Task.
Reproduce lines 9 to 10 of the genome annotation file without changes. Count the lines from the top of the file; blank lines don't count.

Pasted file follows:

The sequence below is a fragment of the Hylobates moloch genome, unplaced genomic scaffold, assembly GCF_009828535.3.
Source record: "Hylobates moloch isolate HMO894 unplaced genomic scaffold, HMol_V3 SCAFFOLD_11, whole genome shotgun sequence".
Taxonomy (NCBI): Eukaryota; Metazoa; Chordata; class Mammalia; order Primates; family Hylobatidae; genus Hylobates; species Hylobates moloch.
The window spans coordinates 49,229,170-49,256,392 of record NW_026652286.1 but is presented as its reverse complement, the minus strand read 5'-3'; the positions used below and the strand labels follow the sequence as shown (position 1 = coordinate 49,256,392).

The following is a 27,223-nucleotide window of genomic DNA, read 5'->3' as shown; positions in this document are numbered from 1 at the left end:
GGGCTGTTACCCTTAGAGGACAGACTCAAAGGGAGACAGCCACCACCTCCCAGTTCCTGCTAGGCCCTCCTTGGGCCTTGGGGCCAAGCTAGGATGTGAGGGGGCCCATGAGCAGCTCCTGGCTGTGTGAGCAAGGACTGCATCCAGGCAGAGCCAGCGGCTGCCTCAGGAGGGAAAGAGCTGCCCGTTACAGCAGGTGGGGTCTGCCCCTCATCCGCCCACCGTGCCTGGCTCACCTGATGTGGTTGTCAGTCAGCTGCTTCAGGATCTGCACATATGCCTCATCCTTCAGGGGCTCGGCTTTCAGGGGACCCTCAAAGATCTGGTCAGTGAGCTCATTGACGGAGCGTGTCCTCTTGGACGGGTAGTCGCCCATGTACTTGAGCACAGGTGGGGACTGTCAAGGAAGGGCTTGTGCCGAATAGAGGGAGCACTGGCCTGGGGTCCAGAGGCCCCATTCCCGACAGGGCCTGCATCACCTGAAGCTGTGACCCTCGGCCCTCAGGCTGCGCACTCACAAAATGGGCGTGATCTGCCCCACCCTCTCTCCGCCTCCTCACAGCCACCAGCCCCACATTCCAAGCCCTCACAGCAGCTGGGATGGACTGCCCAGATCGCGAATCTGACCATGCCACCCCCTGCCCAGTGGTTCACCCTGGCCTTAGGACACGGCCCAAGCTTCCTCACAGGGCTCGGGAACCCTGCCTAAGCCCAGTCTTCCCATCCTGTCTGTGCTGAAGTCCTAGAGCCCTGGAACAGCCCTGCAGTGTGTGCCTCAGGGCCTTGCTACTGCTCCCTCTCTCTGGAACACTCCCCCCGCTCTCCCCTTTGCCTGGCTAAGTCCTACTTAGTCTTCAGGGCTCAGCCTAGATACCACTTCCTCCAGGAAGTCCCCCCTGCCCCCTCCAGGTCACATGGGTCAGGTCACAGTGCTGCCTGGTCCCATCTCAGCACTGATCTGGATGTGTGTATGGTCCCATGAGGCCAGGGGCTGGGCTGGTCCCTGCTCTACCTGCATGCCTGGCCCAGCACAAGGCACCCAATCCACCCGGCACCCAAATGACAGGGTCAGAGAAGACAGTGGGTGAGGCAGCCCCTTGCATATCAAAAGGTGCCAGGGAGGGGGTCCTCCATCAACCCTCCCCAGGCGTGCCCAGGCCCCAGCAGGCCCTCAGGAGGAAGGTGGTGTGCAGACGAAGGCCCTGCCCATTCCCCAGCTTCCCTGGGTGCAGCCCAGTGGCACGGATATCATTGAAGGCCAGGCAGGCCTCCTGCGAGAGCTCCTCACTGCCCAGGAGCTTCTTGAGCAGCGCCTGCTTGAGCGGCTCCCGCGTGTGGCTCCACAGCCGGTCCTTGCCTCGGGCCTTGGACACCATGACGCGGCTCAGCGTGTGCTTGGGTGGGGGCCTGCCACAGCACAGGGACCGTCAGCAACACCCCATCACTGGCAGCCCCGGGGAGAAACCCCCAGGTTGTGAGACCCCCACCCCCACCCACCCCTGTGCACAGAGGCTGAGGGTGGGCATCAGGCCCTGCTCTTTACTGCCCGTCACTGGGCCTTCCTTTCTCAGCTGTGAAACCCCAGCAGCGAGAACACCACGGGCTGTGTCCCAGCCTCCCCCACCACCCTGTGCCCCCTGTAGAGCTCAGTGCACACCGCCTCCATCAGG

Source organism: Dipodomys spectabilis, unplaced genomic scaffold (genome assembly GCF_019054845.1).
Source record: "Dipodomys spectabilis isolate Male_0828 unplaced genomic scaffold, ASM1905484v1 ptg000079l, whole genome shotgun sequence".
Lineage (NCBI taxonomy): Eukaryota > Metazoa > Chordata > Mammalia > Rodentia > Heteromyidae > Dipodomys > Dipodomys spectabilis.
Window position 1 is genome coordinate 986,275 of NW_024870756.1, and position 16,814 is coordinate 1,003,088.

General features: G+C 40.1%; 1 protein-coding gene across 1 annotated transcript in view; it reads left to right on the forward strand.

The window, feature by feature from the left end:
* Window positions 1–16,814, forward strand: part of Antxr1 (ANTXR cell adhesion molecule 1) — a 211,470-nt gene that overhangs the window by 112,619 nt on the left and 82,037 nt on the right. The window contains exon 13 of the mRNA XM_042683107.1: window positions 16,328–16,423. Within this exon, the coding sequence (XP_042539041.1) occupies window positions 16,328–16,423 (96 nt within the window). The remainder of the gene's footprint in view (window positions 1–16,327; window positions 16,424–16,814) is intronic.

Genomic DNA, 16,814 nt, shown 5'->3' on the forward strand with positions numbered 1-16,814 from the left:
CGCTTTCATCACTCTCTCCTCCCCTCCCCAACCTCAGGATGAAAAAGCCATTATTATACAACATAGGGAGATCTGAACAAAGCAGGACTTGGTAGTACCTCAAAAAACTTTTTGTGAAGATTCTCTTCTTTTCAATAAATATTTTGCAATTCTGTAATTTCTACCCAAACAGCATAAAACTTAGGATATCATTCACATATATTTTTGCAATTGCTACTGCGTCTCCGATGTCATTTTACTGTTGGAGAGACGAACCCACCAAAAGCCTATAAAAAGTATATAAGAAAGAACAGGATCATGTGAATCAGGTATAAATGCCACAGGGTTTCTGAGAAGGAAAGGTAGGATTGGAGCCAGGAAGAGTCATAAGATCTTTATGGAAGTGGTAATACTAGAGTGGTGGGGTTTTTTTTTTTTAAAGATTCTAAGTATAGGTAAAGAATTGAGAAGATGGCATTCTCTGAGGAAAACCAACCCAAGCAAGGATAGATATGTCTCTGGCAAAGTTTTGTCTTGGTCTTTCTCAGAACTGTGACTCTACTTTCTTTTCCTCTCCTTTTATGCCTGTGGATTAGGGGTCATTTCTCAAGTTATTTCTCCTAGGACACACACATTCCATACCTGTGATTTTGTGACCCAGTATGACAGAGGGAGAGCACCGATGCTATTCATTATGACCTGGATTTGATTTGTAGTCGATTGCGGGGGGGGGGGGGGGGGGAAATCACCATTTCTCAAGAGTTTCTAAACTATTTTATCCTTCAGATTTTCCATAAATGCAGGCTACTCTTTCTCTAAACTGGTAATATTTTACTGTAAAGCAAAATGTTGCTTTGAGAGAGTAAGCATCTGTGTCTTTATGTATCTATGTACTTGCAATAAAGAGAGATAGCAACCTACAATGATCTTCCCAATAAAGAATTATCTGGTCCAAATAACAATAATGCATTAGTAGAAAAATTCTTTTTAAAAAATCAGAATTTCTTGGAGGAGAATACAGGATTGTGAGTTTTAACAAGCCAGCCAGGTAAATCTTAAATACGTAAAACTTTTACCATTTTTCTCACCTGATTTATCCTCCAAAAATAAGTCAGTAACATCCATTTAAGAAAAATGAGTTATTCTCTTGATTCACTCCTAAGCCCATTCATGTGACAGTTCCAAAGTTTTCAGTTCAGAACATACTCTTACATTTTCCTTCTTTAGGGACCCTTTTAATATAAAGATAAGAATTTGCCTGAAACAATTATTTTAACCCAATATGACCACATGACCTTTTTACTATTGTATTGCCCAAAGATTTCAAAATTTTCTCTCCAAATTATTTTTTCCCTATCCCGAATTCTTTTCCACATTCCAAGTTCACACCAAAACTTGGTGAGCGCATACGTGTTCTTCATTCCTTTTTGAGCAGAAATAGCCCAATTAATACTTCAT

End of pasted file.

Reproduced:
Lineage (NCBI taxonomy): Eukaryota > Metazoa > Chordata > Mammalia > Rodentia > Heteromyidae > Dipodomys > Dipodomys spectabilis.
Window position 1 is genome coordinate 986,275 of NW_024870756.1, and position 16,814 is coordinate 1,003,088.